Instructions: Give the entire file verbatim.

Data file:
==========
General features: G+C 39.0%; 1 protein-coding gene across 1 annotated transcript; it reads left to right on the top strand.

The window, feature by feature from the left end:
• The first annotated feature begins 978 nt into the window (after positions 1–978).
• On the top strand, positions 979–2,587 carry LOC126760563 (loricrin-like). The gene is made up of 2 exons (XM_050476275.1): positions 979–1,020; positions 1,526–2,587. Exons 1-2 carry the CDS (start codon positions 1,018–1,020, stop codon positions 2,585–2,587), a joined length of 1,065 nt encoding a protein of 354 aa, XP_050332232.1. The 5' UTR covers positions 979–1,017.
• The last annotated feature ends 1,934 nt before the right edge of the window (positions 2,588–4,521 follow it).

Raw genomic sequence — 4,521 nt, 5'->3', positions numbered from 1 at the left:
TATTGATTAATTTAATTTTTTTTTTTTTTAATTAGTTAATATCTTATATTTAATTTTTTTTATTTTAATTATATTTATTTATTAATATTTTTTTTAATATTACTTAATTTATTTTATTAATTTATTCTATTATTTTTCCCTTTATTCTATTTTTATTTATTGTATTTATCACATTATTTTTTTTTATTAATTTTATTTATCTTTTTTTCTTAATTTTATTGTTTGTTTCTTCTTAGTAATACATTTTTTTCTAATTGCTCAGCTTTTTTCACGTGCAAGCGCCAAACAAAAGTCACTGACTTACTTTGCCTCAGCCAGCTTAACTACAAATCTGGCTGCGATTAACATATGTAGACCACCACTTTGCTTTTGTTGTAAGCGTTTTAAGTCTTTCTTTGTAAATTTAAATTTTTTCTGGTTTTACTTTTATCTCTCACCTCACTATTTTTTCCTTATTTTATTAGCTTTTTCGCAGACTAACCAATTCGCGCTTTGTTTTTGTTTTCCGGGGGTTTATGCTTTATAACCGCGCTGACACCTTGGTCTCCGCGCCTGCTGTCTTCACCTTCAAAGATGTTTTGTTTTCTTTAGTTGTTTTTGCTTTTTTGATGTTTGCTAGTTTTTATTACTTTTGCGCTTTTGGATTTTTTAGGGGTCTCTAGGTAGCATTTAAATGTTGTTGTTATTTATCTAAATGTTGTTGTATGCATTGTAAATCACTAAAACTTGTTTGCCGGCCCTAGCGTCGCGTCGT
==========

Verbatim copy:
General features: G+C 39.0%; 1 protein-coding gene across 1 annotated transcript; it reads left to right on the top strand.

The window, feature by feature from the left end:
• The first annotated feature begins 978 nt into the window (after positions 1–978).
• On the top strand, positions 979–2,587 carry LOC126760563 (loricrin-like). The gene is made up of 2 exons (XM_050476275.1): positions 979–1,020; positions 1,526–2,587. Exons 1-2 carry the CDS (start codon positions 1,018–1,020, stop codon positions 2,585–2,587), a joined length of 1,065 nt encoding a protein of 354 aa, XP_050332232.1. The 5' UTR covers positions 979–1,017.
• The last annotated feature ends 1,934 nt before the right edge of the window (positions 2,588–4,521 follow it).

Raw genomic sequence — 4,521 nt, 5'->3', positions numbered from 1 at the left:
TATTGATTAATTTAATTTTTTTTTTTTTTAATTAGTTAATATCTTATATTTAATTTTTTTTATTTTAATTATATTTATTTATTAATATTTTTTTTAATATTACTTAATTTATTTTATTAATTTATTCTATTATTTTTCCCTTTATTCTATTTTTATTTATTGTATTTATCACATTATTTTTTTTTATTAATTTTATTTATCTTTTTTTCTTAATTTTATTGTTTGTTTCTTCTTAGTAATACATTTTTTTCTAATTGCTCAGCTTTTTTCACGTGCAAGCGCCAAACAAAAGTCACTGACTTACTTTGCCTCAGCCAGCTTAACTACAAATCTGGCTGCGATTAACATATGTAGACCACCACTTTGCTTTTGTTGTAAGCGTTTTAAGTCTTTCTTTGTAAATTTAAATTTTTTCTGGTTTTACTTTTATCTCTCACCTCACTATTTTTTCCTTATTTTATTAGCTTTTTCGCAGACTAACCAATTCGCGCTTTGTTTTTGTTTTCCGGGGGTTTATGCTTTATAACCGCGCTGACACCTTGGTCTCCGCGCCTGCTGTCTTCACCTTCAAAGATGTTTTGTTTTCTTTAGTTGTTTTTGCTTTTTTGATGTTTGCTAGTTTTTATTACTTTTGCGCTTTTGGATTTTTTAGGGGTCTCTAGGTAGCATTTAAATGTTGTTGTTATTTATCTAAATGTTGTTGTATGCATTGTAAATCACTAAAACTTGTTTGCCGGCCCTAGCGTCGCGTCGT